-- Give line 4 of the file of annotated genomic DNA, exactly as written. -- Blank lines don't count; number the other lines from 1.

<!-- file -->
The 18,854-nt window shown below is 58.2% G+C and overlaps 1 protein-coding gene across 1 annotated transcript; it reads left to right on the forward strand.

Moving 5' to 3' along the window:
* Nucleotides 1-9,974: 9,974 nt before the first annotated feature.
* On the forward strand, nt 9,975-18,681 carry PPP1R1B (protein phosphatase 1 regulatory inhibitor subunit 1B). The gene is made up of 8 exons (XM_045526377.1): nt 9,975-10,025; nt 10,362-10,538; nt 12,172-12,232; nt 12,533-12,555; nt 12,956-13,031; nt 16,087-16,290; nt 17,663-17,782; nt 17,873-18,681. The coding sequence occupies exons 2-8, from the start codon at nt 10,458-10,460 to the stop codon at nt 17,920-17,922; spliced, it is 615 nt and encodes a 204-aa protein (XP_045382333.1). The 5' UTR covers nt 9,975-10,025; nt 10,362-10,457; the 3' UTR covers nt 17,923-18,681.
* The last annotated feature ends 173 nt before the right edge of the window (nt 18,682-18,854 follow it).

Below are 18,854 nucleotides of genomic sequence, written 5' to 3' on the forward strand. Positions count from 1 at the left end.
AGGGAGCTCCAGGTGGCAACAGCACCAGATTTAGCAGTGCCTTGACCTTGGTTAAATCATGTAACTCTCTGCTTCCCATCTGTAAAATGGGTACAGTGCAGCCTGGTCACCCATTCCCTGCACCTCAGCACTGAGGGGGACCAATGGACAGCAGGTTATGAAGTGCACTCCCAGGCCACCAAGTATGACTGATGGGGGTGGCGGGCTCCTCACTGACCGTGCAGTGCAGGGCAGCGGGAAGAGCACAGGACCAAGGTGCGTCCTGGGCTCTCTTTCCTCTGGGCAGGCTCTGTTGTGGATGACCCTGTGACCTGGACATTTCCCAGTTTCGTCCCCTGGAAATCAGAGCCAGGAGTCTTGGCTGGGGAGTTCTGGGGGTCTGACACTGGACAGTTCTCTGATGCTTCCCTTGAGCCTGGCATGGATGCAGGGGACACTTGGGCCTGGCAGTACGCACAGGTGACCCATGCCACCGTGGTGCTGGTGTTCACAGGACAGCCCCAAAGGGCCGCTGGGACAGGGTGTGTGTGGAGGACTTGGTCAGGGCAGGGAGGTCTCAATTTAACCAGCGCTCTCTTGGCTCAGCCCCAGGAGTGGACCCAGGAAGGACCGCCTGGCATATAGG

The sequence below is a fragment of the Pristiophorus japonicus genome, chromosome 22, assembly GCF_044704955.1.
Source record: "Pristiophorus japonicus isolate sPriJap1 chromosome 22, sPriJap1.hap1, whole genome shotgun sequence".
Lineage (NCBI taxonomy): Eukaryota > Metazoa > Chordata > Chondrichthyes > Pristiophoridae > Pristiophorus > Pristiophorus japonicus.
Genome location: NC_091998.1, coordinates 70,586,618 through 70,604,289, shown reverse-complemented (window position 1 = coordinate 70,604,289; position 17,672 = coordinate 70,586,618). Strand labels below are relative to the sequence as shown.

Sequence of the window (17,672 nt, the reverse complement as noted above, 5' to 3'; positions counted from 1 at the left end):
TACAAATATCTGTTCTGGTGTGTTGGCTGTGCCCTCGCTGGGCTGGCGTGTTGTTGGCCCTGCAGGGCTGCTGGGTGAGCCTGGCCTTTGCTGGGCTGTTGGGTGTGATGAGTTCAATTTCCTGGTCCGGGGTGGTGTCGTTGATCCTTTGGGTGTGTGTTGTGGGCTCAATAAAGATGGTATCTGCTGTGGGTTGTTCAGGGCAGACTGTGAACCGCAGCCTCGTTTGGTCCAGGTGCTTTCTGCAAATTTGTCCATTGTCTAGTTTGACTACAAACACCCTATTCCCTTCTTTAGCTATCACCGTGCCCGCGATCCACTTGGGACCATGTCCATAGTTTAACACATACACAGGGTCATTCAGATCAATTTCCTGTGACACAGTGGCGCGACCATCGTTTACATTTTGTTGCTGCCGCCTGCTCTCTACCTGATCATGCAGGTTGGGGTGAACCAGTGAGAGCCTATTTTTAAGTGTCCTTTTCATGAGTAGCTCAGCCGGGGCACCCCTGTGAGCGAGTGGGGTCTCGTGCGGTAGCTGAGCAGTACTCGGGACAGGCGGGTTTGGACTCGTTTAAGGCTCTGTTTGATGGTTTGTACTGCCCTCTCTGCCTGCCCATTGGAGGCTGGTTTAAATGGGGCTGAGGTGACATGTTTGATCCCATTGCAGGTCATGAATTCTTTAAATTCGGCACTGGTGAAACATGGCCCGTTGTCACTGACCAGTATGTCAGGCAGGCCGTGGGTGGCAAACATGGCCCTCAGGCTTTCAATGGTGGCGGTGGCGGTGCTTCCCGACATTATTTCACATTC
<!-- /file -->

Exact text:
* On the forward strand, nt 9,975-18,681 carry PPP1R1B (protein phosphatase 1 regulatory inhibitor subunit 1B). The gene is made up of 8 exons (XM_045526377.1): nt 9,975-10,025; nt 10,362-10,538; nt 12,172-12,232; nt 12,533-12,555; nt 12,956-13,031; nt 16,087-16,290; nt 17,663-17,782; nt 17,873-18,681. The coding sequence occupies exons 2-8, from the start codon at nt 10,458-10,460 to the stop codon at nt 17,920-17,922; spliced, it is 615 nt and encodes a 204-aa protein (XP_045382333.1). The 5' UTR covers nt 9,975-10,025; nt 10,362-10,457; the 3' UTR covers nt 17,923-18,681.